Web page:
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The Apache Tomcat Servlet/JSP Container

JNDI Resources HOW-TO

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Introduction

Tomcat 5 provides a JNDI InitialContext implementation instance for each web application running under it, in a manner that is compatible with those provided by a Java2 Enterprise Edition application server. The J2EE standard provides a standard set of elements in the /WEB-INF/web.xml file to reference resources; resources referenced in these elements must be defined in an application-server-specific configuration.

For Tomcat 5, these entries in per-web-application InitialContext are configured in the <Context> elements that can be specified in either $CATALINA_HOME/conf/server.xml or, preferably, the per-web-application context XML file (either META-INF/context.xml).

Tomcat 5 maintains a separate namespace of global resources for the entire server. These are configured in the <GlobalNameingResources> element of $CATALINA_HOME/conf/server.xml. You may expose these resources to web applications by using <ResourceLink> elements.

The resources defined in these elements may be referenced by the following elements in the web application deployment descriptor (/WEB-INF/web.xml) of your web application:

  • <env-entry> - Environment entry, a single-value parameter that can be used to configure how the application will operate.
  • <resource-ref> - Resource reference, which is typically to an object factory for resources such as a JDBC DataSource, a JavaMail Session, or custom object factories configured into Tomcat 5.
  • <resource-env-ref> - Resource environment reference, a new variation of resource-ref added in Servlet 2.4 that is simpler to configure for resources that do not require authentication information.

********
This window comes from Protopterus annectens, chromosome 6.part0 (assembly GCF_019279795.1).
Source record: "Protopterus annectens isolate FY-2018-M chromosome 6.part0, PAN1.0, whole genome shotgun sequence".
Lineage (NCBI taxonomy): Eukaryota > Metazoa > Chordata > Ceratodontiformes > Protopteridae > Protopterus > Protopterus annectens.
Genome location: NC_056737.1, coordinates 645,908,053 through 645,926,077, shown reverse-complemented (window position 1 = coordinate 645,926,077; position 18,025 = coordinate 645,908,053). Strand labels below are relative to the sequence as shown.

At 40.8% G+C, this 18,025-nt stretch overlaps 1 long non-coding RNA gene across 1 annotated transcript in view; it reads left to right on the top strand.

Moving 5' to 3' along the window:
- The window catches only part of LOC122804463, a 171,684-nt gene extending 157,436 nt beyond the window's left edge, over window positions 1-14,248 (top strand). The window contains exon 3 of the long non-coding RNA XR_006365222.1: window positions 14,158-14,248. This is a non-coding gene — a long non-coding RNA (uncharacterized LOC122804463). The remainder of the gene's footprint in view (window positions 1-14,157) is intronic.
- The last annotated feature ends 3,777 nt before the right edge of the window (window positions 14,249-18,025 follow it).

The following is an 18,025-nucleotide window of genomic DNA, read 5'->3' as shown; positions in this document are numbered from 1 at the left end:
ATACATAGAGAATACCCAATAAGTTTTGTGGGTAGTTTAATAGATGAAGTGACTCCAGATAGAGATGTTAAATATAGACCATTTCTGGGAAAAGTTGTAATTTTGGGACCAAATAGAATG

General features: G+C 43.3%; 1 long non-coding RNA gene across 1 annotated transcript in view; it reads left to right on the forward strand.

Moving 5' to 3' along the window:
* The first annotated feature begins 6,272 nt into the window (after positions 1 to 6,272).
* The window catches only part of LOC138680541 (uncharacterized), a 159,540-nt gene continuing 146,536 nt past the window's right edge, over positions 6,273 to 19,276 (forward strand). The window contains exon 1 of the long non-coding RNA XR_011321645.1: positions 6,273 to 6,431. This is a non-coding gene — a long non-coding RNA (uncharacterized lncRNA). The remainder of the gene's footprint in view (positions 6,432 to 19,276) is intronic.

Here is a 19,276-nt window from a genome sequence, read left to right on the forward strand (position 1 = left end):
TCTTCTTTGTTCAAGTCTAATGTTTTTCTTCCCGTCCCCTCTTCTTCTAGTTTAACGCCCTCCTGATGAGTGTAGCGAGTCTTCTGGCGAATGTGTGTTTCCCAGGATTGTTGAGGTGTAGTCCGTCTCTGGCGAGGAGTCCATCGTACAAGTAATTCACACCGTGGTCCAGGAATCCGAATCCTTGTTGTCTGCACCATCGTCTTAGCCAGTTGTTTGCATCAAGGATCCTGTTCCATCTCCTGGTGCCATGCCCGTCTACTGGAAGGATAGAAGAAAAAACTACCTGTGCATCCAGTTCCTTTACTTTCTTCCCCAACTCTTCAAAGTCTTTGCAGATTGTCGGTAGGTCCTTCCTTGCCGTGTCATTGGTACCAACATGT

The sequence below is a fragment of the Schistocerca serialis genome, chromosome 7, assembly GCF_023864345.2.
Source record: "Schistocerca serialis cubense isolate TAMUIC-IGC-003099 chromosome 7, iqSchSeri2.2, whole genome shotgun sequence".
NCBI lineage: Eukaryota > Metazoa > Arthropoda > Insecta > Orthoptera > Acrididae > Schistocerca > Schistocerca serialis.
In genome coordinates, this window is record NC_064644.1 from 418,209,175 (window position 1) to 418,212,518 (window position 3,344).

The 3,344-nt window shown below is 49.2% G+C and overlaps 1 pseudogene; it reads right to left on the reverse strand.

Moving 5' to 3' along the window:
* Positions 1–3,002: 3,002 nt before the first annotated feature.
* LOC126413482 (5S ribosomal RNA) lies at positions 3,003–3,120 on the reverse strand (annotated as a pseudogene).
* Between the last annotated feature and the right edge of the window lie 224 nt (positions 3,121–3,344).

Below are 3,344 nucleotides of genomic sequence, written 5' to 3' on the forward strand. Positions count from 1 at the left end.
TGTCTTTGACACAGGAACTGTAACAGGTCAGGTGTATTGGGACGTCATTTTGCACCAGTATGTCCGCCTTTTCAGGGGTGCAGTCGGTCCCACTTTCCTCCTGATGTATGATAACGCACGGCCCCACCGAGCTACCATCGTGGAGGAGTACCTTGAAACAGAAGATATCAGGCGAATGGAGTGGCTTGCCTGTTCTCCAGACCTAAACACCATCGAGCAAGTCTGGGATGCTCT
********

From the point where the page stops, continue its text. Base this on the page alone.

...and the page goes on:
The InitialContext is configured as a web application is initially deployed, and is made available to web application components (for read-only access). All configured entries and resources are placed in the java:comp/env portion of the JNDI namespace, so a typical access to a resource - in this case, to a JDBC DataSource - would look something like this:

// Obtain our environment naming context
Context initCtx = new InitialContext();
Context envCtx = (Context) initCtx.lookup("java:comp/env");

// Look up our data source
DataSource ds = (DataSource)
  envCtx.lookup("jdbc/EmployeeDB");

// Allocate and use a connection from the pool
Connection conn = ds.getConnection();
... use this connection to access the database ...
conn.close();

See the following Specifications for more information about programming APIs for JNDI, and for the features supported by Java2 Enterprise Edition (J2EE) servers, which Tomcat emulates for the services that it provides:

Configuring JNDI Resources

Each available JNDI Resource is configured based on inclusion of the following elements in the <Context> or <DefaultContext> elements: